And not a ghost in sight
However, in case you get the idea that this is a serious tome with a deep meaning - it isn't. Basically it is a reasonably decent detective story in an historic setting. Set in late eighteenth century Cambridge, John Holdsworth is employed by a member of the gentry ostensibly to check out a college library with a view to depositing a collection there. His main priority however is to restore Lady Anne Oldershaw's son's mental health, and to uncover the real reason why Frank Oldershaw claims to have seen a ghost (Holdsworth is a well-known atheist and pamphleteer against fake psychics). Once arrived at Jerusalem College, Holdsworth soon finds that there are various nasty things going on and must try to untangle the extraneous threads to find a way to a solution.
Although pretty well written the answer to the crime, and for that matter to the ghost, are fairly obvious from early on. In fact one of the characters keeps reiterating the answer! Taylor tends to shy away from anything too meaty, so although the details of the Hell-Fire club that plays a central part in the tale are well written, it's treated as almost incidental to the tale, as is Holdsworth's relationship with the Master's wife. This leaves you feeling that there's no central point to cling to, and the novel becomes an oddly unbalanced read, settling in one place and then shying away again to another.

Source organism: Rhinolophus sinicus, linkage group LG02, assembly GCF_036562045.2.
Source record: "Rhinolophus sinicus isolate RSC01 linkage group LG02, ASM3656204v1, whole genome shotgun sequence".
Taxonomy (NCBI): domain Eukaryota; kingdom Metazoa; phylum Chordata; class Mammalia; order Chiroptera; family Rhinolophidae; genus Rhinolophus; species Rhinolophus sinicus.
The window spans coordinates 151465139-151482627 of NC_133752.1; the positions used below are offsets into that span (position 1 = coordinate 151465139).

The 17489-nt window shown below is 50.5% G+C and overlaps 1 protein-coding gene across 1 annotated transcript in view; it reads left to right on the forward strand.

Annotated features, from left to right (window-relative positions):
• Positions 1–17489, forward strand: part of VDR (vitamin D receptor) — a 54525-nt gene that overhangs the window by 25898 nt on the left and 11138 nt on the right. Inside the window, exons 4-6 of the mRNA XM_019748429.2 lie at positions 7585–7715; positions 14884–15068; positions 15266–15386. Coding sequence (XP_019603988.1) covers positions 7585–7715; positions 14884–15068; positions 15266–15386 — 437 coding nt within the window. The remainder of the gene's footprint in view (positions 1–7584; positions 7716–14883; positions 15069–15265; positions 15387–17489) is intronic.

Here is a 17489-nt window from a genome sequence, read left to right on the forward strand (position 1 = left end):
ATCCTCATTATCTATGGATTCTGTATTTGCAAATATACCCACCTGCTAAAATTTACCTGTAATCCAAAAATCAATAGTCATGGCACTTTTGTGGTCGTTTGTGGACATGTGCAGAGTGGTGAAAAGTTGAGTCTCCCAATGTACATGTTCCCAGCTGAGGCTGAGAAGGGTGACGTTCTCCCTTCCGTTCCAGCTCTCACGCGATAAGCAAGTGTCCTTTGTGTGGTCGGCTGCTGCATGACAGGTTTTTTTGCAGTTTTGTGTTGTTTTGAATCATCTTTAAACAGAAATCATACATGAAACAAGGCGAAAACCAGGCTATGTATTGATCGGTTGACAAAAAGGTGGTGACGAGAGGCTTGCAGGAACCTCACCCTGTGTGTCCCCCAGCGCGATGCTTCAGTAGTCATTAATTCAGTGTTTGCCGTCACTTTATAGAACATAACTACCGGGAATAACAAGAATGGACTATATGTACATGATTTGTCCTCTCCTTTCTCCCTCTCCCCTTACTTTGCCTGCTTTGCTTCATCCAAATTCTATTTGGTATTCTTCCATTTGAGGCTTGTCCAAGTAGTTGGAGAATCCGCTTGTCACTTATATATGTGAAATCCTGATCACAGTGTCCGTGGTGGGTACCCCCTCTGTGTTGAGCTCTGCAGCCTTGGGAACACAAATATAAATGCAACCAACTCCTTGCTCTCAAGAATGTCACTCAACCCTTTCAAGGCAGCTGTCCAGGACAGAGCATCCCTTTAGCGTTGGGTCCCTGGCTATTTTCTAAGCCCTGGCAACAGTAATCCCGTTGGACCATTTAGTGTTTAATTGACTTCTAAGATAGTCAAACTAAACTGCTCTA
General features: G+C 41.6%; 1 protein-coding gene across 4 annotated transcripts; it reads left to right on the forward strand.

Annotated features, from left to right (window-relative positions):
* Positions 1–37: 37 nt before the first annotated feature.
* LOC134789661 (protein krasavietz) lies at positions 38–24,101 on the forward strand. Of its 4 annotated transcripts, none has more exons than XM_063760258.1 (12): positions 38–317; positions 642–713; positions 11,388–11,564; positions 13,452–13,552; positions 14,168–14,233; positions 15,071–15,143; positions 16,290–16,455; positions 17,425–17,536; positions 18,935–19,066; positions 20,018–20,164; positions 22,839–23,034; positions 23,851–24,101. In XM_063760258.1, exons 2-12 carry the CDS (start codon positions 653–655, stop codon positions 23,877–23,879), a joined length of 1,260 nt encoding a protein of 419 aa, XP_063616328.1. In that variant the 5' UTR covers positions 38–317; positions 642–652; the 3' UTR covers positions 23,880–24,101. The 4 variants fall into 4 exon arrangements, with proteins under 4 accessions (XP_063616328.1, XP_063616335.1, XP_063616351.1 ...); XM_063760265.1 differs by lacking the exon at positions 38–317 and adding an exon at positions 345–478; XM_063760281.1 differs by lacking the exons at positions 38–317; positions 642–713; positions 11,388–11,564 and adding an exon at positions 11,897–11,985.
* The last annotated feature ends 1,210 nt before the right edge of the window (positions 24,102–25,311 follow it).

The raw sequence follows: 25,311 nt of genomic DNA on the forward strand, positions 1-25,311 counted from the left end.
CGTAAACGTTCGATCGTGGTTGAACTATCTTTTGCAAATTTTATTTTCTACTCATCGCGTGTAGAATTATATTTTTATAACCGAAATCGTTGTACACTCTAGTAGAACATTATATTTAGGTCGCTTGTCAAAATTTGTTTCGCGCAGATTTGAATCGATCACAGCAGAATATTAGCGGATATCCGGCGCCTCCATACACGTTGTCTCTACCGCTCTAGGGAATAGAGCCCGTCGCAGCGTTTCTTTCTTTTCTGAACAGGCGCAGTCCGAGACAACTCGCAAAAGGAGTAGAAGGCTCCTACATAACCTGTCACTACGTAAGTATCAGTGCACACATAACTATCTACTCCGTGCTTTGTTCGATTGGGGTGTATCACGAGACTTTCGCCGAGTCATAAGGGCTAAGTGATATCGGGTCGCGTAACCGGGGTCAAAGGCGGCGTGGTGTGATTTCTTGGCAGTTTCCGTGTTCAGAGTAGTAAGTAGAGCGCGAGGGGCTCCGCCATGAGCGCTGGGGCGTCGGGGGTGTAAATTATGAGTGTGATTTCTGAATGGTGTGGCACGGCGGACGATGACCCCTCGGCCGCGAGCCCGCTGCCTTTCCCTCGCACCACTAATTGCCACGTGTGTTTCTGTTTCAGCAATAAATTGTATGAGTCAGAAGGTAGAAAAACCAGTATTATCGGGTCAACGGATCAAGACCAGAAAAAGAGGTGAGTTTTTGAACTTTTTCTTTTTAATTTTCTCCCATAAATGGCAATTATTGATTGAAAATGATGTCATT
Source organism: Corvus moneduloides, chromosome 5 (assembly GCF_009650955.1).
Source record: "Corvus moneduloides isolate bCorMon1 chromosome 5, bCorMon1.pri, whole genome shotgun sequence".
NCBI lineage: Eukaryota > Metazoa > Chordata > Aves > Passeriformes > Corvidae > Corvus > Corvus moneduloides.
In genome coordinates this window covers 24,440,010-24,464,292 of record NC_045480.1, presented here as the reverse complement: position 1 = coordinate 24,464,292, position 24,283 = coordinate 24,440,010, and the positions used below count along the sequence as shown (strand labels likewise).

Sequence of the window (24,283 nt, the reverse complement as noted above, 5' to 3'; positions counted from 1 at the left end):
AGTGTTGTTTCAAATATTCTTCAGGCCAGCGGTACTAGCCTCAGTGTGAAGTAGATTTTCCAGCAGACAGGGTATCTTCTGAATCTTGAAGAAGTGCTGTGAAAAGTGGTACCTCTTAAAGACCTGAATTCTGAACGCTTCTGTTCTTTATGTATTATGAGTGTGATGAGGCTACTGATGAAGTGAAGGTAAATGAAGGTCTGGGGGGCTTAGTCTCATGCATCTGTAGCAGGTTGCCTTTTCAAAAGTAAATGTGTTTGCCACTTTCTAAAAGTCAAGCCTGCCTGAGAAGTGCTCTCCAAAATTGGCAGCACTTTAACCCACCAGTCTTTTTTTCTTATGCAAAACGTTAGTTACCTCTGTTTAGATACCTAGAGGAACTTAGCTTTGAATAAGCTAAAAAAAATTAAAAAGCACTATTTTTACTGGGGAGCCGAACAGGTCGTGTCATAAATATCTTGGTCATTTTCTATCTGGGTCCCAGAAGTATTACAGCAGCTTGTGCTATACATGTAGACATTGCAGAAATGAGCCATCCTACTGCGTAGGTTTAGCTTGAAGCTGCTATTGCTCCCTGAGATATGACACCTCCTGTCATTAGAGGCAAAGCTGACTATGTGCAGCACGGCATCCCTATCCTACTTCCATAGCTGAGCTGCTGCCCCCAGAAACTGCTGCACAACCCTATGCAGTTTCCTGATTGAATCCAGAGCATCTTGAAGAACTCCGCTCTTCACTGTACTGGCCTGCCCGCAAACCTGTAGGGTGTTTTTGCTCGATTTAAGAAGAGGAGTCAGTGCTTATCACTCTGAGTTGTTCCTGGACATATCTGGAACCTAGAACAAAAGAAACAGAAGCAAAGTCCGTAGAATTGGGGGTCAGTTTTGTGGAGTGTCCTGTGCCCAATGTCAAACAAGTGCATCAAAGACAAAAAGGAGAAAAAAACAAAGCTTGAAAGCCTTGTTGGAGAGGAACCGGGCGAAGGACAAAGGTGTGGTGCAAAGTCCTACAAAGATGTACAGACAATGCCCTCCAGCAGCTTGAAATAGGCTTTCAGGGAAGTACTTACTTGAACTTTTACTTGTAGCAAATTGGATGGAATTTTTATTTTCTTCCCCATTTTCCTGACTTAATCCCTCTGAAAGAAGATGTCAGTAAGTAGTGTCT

Although the characters are well-developed the background, Cambridge, is strangely disappointing. I felt that the author knew the town more from books and maps, than from actually pounding the streets, and it failed to come to life (and yes I live near here and work in Cambridge, so I do know it well). Certainly compared to Susanna Gregory's Matthew Bartholomew series, or Karen Maitland's compulsively readable The company of liars previously reviewed on here, the background atmosphere is strangely lacking.
Worth reading to pass the time but I wouldn't rush out and buy it.